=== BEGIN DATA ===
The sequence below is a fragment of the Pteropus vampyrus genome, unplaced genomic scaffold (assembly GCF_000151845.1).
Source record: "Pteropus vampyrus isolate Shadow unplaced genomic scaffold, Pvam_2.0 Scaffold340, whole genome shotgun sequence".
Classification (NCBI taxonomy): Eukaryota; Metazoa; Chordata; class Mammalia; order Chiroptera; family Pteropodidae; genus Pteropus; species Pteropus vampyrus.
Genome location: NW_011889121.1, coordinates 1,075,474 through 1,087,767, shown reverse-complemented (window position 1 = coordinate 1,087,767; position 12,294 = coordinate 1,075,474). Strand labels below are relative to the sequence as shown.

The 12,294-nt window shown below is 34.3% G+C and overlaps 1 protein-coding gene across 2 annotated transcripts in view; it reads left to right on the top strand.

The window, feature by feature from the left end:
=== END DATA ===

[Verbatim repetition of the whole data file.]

The sequence below is a fragment of the Pteropus vampyrus genome, unplaced genomic scaffold (assembly GCF_000151845.1).
Source record: "Pteropus vampyrus isolate Shadow unplaced genomic scaffold, Pvam_2.0 Scaffold340, whole genome shotgun sequence".
Classification (NCBI taxonomy): Eukaryota; Metazoa; Chordata; class Mammalia; order Chiroptera; family Pteropodidae; genus Pteropus; species Pteropus vampyrus.
Genome location: NW_011889121.1, coordinates 1,075,474 through 1,087,767, shown reverse-complemented (window position 1 = coordinate 1,087,767; position 12,294 = coordinate 1,075,474). Strand labels below are relative to the sequence as shown.

The 12,294-nt window shown below is 34.3% G+C and overlaps 1 protein-coding gene across 2 annotated transcripts in view; it reads left to right on the top strand.

The window, feature by feature from the left end: